The search for life beyond Earth. The most promising exoplanets have been identified
Researchers from the University of Cambridge and the Medical Research Council Laboratory of Molecular Biology (MRC LMB) have discovered that the chances of developing aoj life on the surface of a rocky planet such as Earth are linked to the type and intensity of light, whichore emitted by the parent star.
In a study published in „Science Advances” They argue that a key factor responsible for the development of theoj life, may be the amount of ultraviolet (UV) light coming from the parent star. Ultraviolet light powers a series of chemical reactions thatore produce the bricks of life.
On this basis, the researchers identified a group of extrasolar planets thatore could have developed life in a similar wayob, as probably occurred on Earth. UV radiation reaching this group of planets from the parent star is sufficient to allow these chemical reactions to take place. These planets are also found in the so-called. ecosphere – wok zoneoł stars where conditions are suitable for keeping liquid water on the surface.
– Life as we know it requires rotive molecular structures, whichore full roThe different functions in the comorki. These include DNA, RNA, proteins and cell membranesorkowe, whichore composed of a relatively simple building block – lipidow, nucleotideow and amino acidow. For a long time it was a mystery where these bricks of life came from, but recently this has been clarified – said Paul Rimmer of the University of Cambridge, head of theow author of the publication. – For example, UV rays incident on cyanideor in water, together with a negatively charged ion, such as sulfuric acid, leads to sugarsow – explained Rimmer.
Under the right conditions, hydrogen cyanideor, whichory in large quantities is found in protoplanetary disks can form high concentrations of many bricks of life. But for that, enough UV light is needed. This was demonstrated by experiments conducted in 2015. By emitting ultraviolet radiation on hydrogen cyanide, scientists have led to the formation of lipidow, amino acidow and nucleotideow, with ktorych all are components of living comorek. When they did not provide enough UV light, this reaction did not occur.
The research was led by Professor John Sutherland of the MRC LMB. In a paper published in 2015 in „Nature Chemistry”, he concluded that cyanide, although a poison, was in fact a key ingredient in the primordial soup from which theorej comes all life on Earth. In this hypothesis, carbon from meteoritesoin striking the young Earth interacted with nitrogen in the atmosphere, forming hydrogen cyanideor, whichory fell to the surface, where it reacted with other elements using UV light.
Rimmer and his teamoł they used this as the basis of their research. Porownali the amount of UV light used in the 2015 experiment to the light emitted by stars, wokoł ktorciated by the known exoplanets found in the ecosphere.
– This allowed us to pick out the best places to look for extraterrestrial life. This brings us somewhat closer to answering the question of whether we are alone in the universe? – assessed Rimmer.
Both groups of scientistsow have joined forces and conducted a series of experimentsoin the lab to measure how quickly bricks of life can form under UV rays. – Chemical processes also occur in the dark, but they are much slower – admitted Didier Queloz of the Cavendish Laboratory.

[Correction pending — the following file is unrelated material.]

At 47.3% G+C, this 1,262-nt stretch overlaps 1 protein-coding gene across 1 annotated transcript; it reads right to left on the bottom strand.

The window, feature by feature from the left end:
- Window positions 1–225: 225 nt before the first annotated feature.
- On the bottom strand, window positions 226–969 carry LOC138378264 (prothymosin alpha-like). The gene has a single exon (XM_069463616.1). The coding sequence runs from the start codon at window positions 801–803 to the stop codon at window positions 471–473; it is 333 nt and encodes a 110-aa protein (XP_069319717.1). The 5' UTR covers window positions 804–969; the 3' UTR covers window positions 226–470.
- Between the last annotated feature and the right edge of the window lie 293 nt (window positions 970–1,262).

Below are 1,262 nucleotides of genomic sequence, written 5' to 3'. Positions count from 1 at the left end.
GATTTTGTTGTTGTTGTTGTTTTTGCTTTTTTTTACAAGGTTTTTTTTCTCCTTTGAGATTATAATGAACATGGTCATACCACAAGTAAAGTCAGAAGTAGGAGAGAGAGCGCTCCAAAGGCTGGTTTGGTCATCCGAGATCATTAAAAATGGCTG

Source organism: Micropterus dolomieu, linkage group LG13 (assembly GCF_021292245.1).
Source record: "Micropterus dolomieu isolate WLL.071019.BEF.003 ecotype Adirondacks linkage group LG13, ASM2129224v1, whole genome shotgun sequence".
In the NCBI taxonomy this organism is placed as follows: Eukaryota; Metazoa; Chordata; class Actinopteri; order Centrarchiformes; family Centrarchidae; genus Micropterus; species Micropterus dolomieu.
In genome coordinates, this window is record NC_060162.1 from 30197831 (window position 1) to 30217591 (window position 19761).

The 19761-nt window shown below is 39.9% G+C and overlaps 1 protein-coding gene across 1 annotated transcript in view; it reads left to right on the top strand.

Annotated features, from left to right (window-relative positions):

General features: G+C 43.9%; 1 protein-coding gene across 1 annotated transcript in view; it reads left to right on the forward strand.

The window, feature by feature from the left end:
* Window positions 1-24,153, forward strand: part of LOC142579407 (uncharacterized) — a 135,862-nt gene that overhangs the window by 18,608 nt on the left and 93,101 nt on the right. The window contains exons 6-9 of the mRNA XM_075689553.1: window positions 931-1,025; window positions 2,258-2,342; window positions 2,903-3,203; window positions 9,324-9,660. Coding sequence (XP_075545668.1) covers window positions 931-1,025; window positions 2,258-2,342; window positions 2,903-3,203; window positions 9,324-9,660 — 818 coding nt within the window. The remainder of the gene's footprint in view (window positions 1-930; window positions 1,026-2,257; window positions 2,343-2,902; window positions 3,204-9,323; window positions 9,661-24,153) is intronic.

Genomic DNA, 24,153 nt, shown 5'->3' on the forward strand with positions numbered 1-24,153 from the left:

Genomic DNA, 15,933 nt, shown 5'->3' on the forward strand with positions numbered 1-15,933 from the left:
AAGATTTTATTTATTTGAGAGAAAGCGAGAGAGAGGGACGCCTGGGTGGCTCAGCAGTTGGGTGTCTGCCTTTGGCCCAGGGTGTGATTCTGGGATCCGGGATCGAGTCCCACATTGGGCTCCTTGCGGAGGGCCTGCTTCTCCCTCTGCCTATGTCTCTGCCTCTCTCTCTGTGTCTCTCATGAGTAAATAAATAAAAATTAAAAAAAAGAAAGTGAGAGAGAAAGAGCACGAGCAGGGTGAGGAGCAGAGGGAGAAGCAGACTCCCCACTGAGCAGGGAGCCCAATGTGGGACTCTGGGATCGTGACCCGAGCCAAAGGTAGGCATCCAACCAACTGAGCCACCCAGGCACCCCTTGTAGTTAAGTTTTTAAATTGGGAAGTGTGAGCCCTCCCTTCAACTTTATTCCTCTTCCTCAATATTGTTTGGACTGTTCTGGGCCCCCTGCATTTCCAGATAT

The same experiment conducted in the dark with hydrogen cyanide and sulfuric acid yielded an inert compound, whichowhich could not be used to build the basic elements of theoin life. An experiment conducted with UV light produced the necessary bricks of life.
In the next step, scientists analyzed the amount of UV rays emitted by rotive stars and have calculated the amount of these rays available to every known exoplanet. This gave a picture of where such chemical reactions could be activated. Researchers called it the zone of abiogenesis.
In the course of their work, the scientists observed that the ecosphere and the abiogenesis zone do not always coincide. On Earth, we are in an ideal place in orbit wokoł the right kind of star. The researchers also discovered that it was the stars, whichore have the same temperature as our Sun, produce the right amount of UV light. Cooler stars do not produce enough UV light to activate the processes mentioned earlier – unless there are frequent flares on themoin the sun, although these, as we now know, may be roalso disastrous for life.
Amongod known exoplanets, whichore reside in the abiogenesis zone, there are several planets detected by the Kepler Space Telescope. It m.in. Kepler exoplanet 452b, whichora was named „Earth’s cousin”, However, it is too far away from us to be studied with the technology currently available to us. Ross 128b, on the other hand, may be a barren world, although it has so far been considered an extremely promising place to search for life.
– Unfortunately, we don’t know how likely life is to have originated, as we only know one example, so it is worth looking for extraterrestrial life in places that most resemble our planet. There is an important roThe difference between what is necessary and what is sufficient. Bricks of life are necessary, but may be insufficient. Perhaps they can occur for billions of years and nothing will happen. Nevertheless, it is worth looking at places where the necessary conditions exist – emphasized Rimmer.
According to the latest estimatesoThere are as many as 700 million in the observable Universeoin the trillionoin rocky planets. – Conditions conducive to the origin of life are not everything. We still do not know how likely life is to arise, even given the favorable circumstances. If it’s really unlikely, we may be alone, but if not, we may have company – Sutherland said.